Brian Evenson is one I have learned quite a bit about that prowess of language and image sentence by sentence from in short forms. Beckett is another, so many strings in that machine. A younger writer Sean Kilpatrick totally kills me with how he can manipulate syntax and make you feel like you read a novel in a sentence. Joyelle McSweeney. Aase Berg, Amelia Gray, Ken Sparling, Diane Williams. What
all of these and other writers with that AAHHHH behind them have in common, which can be pointed at perhaps as a way to strengthen not only a story but any writing or language, is the attention to throwing heavy milk into each syllable and how they bang off of the other, but also how they surprise you by where they find themselves arriving. A lot of this, for me, can be led onto by the writer his or her self having no idea during the creation, and thereby bumping into things along the way and surprising themselves, as if they are actually out walking along among the sentences, bruising up their arms and ass.

Justin Taylor is the author of the short story collection Everything Here is the Best Thing Ever and editor of the short fiction anthology, The Apocalypse Reader. His first novel, The Gospel of Anarchy, is forthcoming in February 2011.

Hear Justin talk about his work.

Justin: When I'm writing stories I've usually got a few going at once, in various states of completion, and on a given day I can choose which one to focus on--or kind of read through all of them and take the lay of the land that way. For the novel, I needed to develop an entirely new approach. Without bogging you down in the minutiae of my "process," the novel did get written--it will be out this coming February. But I wouldn't go around boasting that I know how to write a novel now. What I know is how to write that novel, which is a pretty obsolete skill to have, since I won't ever need to write that novel again. But all writing is like that--short story, novel, book review, or an email. Writing it teaches you how to write it.

Influence is always changing, which is as it should be--and sometimes it's an author's whole catalog, or a school of writing; other times it's just a single book. Donald Barthelme was--and still is--a very big deal to me; and that goes for all of his work, but especially the stories, which have remained some of my all-time favorites, even as my taste has undergone a more general shift away from the "experimental" or "postmodern." Over the past two or three years, I became interested in Gordon Lish's acoustical and aesthetic theories of the sentence. Barry Hannah, Gary Lutz, Amy Hempel, Diane Williams, Dawn Raffel, Christine Schutt. Just to name a few. Lately I've been revisiting Flannery O'Connor, and also Hemingway. I'm going to teach his last collection, Winner Take Nothing, in a class this fall.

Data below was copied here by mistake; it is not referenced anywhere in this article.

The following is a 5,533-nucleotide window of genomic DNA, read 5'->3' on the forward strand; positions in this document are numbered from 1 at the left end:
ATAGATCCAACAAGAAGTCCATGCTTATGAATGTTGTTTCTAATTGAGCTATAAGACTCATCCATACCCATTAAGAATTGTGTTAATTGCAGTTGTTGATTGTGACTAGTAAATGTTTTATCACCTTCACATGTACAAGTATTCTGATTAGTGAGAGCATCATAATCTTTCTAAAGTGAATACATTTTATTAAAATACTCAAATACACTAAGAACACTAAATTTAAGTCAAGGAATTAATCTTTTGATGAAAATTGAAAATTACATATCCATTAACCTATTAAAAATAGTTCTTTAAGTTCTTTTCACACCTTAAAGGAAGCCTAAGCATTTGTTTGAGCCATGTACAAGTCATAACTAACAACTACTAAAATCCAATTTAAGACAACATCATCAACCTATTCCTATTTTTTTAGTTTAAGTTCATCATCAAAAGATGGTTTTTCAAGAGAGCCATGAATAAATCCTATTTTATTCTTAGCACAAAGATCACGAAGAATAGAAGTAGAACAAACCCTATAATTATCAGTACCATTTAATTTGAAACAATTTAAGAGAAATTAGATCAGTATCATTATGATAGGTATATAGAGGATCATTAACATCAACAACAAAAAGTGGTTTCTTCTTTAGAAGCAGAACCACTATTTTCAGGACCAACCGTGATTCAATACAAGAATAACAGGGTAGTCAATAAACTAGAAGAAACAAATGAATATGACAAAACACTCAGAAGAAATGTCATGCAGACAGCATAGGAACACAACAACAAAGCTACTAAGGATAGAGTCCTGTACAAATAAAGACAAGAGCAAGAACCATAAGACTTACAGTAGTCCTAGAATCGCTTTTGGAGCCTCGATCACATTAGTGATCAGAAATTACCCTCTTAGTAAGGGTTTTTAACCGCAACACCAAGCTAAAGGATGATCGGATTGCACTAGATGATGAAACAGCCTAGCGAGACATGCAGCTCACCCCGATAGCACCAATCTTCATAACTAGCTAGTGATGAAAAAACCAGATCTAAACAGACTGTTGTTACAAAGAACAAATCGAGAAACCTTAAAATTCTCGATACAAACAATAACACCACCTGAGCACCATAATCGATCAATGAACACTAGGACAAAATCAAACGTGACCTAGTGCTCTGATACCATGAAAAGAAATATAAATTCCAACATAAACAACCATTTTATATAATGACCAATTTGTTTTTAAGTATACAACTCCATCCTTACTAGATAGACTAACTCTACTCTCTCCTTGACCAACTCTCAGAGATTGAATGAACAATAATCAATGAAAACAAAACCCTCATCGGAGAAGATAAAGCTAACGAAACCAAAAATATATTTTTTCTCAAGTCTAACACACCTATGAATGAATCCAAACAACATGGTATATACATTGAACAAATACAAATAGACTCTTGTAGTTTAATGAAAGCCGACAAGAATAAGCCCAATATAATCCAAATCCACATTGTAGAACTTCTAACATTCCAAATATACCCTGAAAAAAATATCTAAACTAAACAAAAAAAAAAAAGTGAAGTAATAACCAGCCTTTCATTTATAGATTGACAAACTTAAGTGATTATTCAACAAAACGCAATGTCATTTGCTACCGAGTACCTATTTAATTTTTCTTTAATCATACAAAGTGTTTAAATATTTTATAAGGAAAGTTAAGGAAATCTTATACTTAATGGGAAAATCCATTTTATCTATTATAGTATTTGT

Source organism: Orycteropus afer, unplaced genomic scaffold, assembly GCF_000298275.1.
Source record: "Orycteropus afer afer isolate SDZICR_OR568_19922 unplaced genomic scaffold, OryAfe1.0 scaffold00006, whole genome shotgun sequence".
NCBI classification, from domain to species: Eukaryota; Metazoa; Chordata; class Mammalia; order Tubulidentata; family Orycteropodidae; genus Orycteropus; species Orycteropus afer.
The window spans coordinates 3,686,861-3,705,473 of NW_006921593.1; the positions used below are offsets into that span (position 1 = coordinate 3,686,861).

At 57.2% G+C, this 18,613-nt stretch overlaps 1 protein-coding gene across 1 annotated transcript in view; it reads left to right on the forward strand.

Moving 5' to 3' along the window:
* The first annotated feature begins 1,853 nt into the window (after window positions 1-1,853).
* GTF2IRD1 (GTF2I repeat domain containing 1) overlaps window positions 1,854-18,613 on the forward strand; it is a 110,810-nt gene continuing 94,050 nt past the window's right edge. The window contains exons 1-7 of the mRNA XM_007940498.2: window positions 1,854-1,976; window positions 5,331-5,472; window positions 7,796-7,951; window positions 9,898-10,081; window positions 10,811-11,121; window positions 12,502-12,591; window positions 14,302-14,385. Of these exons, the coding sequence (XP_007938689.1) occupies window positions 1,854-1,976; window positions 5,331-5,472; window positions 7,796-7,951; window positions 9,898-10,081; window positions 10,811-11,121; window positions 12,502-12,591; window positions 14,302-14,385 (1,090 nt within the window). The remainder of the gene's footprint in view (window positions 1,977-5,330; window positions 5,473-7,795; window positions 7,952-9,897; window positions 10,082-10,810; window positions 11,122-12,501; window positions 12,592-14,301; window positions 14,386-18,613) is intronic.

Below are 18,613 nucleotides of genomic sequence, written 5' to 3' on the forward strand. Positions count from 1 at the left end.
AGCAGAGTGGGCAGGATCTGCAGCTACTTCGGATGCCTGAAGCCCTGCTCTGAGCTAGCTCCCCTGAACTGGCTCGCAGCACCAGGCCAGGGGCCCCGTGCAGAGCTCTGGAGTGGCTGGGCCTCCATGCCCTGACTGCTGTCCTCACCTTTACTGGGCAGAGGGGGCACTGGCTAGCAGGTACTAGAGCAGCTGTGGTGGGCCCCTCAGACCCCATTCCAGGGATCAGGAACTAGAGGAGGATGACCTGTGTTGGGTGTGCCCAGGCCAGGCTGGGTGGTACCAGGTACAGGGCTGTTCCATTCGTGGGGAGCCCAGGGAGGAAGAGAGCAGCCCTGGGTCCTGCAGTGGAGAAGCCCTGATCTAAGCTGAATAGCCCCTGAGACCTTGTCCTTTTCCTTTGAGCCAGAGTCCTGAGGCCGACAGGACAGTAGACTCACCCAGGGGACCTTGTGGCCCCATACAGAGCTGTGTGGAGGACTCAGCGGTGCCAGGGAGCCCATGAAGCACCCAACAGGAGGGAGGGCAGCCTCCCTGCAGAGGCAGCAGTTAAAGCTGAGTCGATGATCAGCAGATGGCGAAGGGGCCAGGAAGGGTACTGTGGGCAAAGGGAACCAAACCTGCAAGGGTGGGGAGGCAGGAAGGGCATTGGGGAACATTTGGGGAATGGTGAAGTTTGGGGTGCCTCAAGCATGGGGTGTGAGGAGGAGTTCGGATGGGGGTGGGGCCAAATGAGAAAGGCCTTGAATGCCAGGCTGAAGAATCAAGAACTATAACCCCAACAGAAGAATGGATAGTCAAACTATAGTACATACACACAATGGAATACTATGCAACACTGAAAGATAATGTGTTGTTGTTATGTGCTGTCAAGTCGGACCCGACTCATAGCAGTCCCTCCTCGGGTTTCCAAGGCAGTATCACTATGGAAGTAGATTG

The demands the shorty story makes are of a different sort. The novel demands sustained attention, and that you keep track of a potentially large range of people, places, and situations for what may become a protracted period of time (you don't read War & Peace in a single afternoon, or a single month for that matter, so you'd better learn to keep your Russians straight). A short story asks to be read in a single sitting; it offers you the possibility of a complete artistic experience in about as much time as it would take to watch an episode of a sitcom. In exchange, the story demands that you become a fuller participant in said experience. There won't be any long authorial seduction of the reader; you need to be primed when you show up. And no chapters full of backstory, set-pieces, window-dressing, etc. Of course, all readers should be alert and dedicated all the time, but a novel is more likely to forgive you a brief lapse in attention here and there--a short story will just spit you back out, the end.

Jim Shepard also springs to mind, along with several of the names I mentioned above in the question about influence. But I tend to think in terms of individual collections, or even individual stories. Here are five of each. Books: Normal People Don't Live Like This by Dylan Landis; Venus Drive by Sam Lipsyte; Civilwarland in Bad Decline by George Saunders; Jesus' Son by Denis Johnson; A Day, A Night, Another Day, Summer by Christine Schutt. Stories: "Heaven" by Mary Gaitskill (in Bad Behavior); "We Just Came Up from San Francisco" by Daniel Menasche (uncollected, in Tin House #32); "My Hard Bargain" by Walter Kirn (in My Hard Bargain); "Caroline" by Eva Talmadge (uncollected, in Subtropics #7); "The Ash Gray Proclamation" by Dennis Cooper (in Ugly Man). And this is NOT to suggest that the stories by Cooper, Gaitskill, and Kirn are in any way one-hit wonders--they're great books, it's just that these particular stories seem especially powerful to me.